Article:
You don’t have be big to build a powerful brand

Many SMEs think that building a powerful brand is the preserve of large companies; those that have the expertise and deep pockets.

That simply isn’t true. From my 20 years’ experience of working as a brand strategist, many SMEs don’t have a strong brand NOT because of a lack of resources or expertise, but because of their mindset.

Who ultimately holds the purse strings in a SME? The CEO and possibly the CFO. And a high proportion of them come from an accounting or finance background who often don’t fully understand what a brand is. They think it is at best a logo or at worst, an unnecessary expense. As I mention in my recent book, Rebranding Branding: Branding for the New Millennium, “these are the same companies that write cheques to IT consultants and insurers and, of course, accountants, without a second thought.”

But brand is an abstract concept, intangible and hard to measure, and as a result, is treated as a second cousin to marketing, HR and finance.

Today – more so than ever before – brand is critically important to SMEs. With the rise of competition, consumer power, globalisation and the dizzying rate of technological change, brand is one of the few levers that SMEs have to engage their audiences, compete and grow.

Think of popular and newish Mexican fast food outlet, Fonda. Literally meaning “a home that a family opens up as an unofficial restaurant” in Spanish, this restaurant chain very quickly won the hearts and minds of the 20 and 30 somethings against some stiff category competition. It’s good Mexican for sure, but at the end of the day, it’s just Mexican. The founders were purposeful about creating a brand that staff and customers would become fanatical about. The brand, which is palpable when you visit any one of their restaurants, has propelled their growth. Homely, contemporary and colourful interiors, consistently warm and bubbly staff and a simple, crowd-pleasing menu are just some of the brand’s winning attributes.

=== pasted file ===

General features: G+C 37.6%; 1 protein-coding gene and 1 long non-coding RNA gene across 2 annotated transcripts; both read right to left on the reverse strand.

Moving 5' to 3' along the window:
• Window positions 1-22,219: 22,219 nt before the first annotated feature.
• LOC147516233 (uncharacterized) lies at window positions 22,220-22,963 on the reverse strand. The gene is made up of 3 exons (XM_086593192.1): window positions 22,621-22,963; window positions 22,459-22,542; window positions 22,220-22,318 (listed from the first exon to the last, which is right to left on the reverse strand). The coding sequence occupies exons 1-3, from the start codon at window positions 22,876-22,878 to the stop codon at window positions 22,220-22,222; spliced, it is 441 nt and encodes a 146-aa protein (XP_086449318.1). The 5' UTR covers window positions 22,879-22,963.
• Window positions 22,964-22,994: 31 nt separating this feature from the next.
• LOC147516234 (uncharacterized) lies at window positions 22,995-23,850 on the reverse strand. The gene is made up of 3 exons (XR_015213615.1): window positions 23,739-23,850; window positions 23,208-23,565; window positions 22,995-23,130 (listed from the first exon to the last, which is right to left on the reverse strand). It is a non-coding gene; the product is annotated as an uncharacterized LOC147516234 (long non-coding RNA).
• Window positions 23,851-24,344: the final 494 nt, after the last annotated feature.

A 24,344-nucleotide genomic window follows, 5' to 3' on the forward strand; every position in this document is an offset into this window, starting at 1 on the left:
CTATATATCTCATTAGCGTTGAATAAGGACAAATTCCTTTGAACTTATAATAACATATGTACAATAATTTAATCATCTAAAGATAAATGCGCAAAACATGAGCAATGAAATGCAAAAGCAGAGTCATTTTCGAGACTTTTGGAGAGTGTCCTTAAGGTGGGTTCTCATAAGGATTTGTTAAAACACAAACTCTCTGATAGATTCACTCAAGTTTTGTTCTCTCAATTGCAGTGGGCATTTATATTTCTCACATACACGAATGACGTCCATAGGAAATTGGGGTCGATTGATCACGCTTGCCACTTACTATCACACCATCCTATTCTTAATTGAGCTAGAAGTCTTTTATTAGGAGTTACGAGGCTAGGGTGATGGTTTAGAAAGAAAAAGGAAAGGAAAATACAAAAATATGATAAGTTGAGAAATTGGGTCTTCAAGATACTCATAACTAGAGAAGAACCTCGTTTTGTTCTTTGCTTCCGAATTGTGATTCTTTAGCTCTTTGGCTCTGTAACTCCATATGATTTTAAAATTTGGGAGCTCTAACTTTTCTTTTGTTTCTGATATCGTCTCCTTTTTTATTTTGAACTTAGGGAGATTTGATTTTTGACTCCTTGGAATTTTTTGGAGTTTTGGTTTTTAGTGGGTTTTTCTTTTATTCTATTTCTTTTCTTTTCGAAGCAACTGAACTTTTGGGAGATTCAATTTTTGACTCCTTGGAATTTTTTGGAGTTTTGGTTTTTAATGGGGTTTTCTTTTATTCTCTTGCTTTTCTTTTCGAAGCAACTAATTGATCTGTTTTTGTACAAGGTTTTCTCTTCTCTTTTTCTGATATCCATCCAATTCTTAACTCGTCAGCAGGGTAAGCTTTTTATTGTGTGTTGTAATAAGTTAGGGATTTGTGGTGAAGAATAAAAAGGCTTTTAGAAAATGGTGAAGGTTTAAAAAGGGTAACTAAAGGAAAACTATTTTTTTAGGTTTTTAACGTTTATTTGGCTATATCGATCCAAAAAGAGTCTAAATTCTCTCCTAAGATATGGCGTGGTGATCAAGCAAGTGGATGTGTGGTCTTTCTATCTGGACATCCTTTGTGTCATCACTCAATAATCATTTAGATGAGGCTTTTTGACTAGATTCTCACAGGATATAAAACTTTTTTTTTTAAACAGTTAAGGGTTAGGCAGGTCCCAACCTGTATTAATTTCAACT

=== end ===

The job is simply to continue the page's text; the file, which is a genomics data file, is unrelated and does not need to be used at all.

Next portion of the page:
How do you know whether your brand is working optimally? Sure, you can call on an external expert, but there are many things you can do yourself, even if just as a starting point:

  • Survey your staff and customers regularly to understand how they perceive your brand and to monitor changes and trends over time. Why do customers love/continue to buy from you and not your competitors? Why do your staff love their jobs?
  • Apply your learnings by reinforcing the value uncovered above in your messaging across your websites, collateral and sales scripts. You may decide that your visual branding needs to be updated to align to these learnings, however, this is only a small part and not always essential.
  • Communicate these insights to your entire team so that they express this value consistently across all customer touchpoints. After all, a brand is mostly communicated by the behaviour of your team and works best when it becomes part of your culture.

Darren Taylor, Director and Head of Strategy and Research, Taylor & Grace, and co-author of “Rebranding Branding: Branding for the New Millennium”

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